Jan 4, 2014; Indianapolis, IN, USA; Indianapolis Colts wide receiver T.Y. Hilton (13) celebrates after scoring the winning touchdown in the fourth quarter against the Kansas City Chiefs during the 2013 AFC wild card playoff football game at Lucas Oil Stadium. Indianapolis defeats Kansas City 45-44. Mandatory Credit: Brian Spurlock-USA TODAY Sports
When I look at an NFL team, the most important thing to me is efficiency. How can a GM build a team to get the most from the smallest amount of resources? Getting a $30 million dollar player is great, but if you can get 90% of the production for 60% of the price, isn't that a better option?
Of course, there are exceptions, but overall, the most efficient team builders will be the most successful. In large part, this is why the Colts were so successful under Bill Polian. Polian was able to get very good production from late-round picks for a large part of his time in Indianapolis, which allowed the Colts to pay their elite players elite money (and later in his time in Indianapolis, mediocre players).
So, on that note, I decided to look at the Colts' roster compared to their payroll in 2013. I devised a formula that combined AV (approximate value, which simply values total production) and normalized Pro Football Focus grades (which valued the quality of play) to assess both production and level of play. There is value in both production and quality of play. While Mike McGlynn gets a somewhat high AV for starting 14 games, his play on the field was putrid, and needs to be accounted for. While Reggie Wayne's AV is kind of low, his outstanding play while healthy should be accounted for.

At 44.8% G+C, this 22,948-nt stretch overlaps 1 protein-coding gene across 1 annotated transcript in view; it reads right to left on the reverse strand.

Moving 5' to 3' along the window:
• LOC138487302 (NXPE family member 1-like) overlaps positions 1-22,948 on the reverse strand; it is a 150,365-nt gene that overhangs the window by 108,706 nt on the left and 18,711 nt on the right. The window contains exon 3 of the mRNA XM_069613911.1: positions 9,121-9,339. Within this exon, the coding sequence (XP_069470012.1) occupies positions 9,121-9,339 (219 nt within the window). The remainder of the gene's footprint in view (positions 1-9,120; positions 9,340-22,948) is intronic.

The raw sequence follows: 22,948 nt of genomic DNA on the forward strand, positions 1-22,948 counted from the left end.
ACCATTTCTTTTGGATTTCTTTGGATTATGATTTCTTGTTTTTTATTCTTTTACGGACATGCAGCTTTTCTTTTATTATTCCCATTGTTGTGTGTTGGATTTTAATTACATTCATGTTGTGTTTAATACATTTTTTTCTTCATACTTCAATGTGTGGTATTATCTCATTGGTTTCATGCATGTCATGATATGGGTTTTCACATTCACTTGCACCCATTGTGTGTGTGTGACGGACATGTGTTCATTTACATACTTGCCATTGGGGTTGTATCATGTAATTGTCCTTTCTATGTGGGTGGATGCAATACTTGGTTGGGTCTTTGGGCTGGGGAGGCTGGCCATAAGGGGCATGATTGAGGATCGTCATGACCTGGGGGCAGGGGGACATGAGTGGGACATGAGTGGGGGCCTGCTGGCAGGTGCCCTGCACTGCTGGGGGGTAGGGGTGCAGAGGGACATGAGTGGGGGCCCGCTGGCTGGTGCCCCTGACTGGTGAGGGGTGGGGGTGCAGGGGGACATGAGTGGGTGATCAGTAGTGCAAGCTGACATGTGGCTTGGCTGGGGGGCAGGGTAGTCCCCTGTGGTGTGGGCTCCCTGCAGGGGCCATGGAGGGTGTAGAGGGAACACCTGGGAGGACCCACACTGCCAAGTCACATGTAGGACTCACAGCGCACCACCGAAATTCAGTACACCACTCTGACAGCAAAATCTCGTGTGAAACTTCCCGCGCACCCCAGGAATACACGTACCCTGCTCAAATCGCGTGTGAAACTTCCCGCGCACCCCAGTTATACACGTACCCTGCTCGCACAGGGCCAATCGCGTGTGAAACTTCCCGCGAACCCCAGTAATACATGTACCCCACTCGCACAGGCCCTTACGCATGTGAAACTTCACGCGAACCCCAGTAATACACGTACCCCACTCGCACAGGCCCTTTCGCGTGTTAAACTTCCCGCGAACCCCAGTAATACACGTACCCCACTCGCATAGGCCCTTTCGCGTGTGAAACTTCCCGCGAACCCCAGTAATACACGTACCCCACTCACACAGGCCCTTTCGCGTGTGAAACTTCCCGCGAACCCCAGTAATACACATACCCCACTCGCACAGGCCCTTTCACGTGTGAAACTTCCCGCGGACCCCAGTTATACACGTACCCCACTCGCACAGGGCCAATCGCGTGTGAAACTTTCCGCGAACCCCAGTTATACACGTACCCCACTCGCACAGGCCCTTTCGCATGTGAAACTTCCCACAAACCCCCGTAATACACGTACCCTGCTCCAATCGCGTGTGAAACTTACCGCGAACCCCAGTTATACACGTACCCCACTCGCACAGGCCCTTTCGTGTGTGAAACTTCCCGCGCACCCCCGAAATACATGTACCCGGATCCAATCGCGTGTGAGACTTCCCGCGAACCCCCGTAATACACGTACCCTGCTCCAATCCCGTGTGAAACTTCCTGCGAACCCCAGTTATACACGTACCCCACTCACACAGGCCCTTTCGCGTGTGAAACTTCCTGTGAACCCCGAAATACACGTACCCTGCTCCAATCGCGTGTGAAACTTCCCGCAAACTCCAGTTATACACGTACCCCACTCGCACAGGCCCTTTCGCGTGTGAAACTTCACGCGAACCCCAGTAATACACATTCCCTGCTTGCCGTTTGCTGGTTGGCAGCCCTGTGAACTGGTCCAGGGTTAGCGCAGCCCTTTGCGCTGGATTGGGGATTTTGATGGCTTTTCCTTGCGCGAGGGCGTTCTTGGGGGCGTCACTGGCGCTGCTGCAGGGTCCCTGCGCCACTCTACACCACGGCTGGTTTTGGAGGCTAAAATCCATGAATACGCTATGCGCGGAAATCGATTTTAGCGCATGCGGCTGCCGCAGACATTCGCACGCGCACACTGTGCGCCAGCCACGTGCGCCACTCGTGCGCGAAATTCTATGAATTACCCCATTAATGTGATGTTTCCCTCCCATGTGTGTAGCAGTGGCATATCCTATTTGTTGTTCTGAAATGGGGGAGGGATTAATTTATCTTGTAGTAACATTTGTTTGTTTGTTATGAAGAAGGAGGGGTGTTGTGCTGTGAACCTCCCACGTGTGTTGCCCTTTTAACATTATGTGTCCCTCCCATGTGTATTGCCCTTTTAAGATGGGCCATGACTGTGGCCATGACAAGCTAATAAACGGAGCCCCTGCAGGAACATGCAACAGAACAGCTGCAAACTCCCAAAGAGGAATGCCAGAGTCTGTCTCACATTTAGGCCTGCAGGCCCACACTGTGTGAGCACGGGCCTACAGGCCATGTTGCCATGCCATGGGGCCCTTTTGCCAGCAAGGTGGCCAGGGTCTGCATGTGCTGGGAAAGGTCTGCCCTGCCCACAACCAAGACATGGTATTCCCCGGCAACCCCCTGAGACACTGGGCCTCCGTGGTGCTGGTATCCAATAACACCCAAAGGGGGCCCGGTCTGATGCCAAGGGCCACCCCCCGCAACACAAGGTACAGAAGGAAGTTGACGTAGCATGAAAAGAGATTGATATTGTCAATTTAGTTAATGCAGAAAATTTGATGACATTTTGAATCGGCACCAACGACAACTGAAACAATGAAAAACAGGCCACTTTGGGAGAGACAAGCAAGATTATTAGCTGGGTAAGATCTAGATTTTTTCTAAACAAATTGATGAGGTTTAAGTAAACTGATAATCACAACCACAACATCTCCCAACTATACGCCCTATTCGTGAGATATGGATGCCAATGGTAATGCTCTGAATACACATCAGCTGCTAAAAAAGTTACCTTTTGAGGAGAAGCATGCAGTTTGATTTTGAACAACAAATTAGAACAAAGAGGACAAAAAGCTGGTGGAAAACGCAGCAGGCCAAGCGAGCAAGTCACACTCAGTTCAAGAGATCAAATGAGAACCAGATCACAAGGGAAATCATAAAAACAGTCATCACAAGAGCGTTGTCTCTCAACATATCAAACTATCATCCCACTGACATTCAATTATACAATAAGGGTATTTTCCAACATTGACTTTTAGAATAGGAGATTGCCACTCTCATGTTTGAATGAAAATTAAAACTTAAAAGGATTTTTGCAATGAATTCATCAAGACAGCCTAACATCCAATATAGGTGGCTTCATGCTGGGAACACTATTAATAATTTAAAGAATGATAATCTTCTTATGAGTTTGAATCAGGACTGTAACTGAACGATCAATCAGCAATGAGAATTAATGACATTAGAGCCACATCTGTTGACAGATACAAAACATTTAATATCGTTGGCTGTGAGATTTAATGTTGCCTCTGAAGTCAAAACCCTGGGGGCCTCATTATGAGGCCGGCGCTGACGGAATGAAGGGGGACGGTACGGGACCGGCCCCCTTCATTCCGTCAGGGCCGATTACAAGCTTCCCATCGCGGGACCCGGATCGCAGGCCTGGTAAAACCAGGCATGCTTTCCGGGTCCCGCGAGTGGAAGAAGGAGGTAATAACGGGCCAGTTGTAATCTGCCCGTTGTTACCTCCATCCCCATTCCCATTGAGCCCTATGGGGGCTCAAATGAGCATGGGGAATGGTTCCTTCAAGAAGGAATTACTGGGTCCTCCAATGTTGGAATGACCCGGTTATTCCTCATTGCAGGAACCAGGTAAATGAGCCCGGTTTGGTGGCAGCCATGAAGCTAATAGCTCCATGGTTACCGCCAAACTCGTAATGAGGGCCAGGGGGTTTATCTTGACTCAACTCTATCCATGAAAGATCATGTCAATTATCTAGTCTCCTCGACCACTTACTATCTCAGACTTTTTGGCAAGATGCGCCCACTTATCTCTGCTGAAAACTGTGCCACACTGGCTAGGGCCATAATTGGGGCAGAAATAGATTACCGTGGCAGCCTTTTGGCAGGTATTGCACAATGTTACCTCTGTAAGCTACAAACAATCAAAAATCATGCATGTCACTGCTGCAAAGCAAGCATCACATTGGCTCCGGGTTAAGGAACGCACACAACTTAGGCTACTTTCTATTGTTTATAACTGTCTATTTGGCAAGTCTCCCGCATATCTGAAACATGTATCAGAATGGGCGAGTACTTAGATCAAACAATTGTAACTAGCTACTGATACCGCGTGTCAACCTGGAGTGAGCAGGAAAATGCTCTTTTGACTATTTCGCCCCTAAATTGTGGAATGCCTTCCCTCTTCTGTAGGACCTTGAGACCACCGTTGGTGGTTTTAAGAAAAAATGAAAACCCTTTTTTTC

The formula wasn't all that complicated, and it's not perfect by any means, but it worked for me. It went something along these lines: I normalized the +/- PFF grades on a 0.0-1.0 scale and then multiplied that grade times the player's 2013 AV for what I called "Production Points." Again, it's not a perfect, or even well thought-out scale, but it's what I went with.
For what it's worth, here's what the scale came out with the 10 most productive Colts for 2013: Robert Mathis, Andrew Luck, T.Y. Hilton, Gosder Cherilus, Anthony Castonzo, Cory Redding, Vontae Davis, Donald Brown, Jerrell Freeman and Reggie Wayne.
That's a pretty good list.
So, once I got my production points, I had something numerical I could work with with the contracts. I took each player's 2013 cap hit and divided it by their production points to get "Dollars per production point." How much did each player's relative production cost? That's the question I wanted to answer. I think I got a pretty good answer. On that long introductory note, here are the top 10 most efficient players, money-wise, for 2013. Part 2, the biggest cap-wasters, will come later.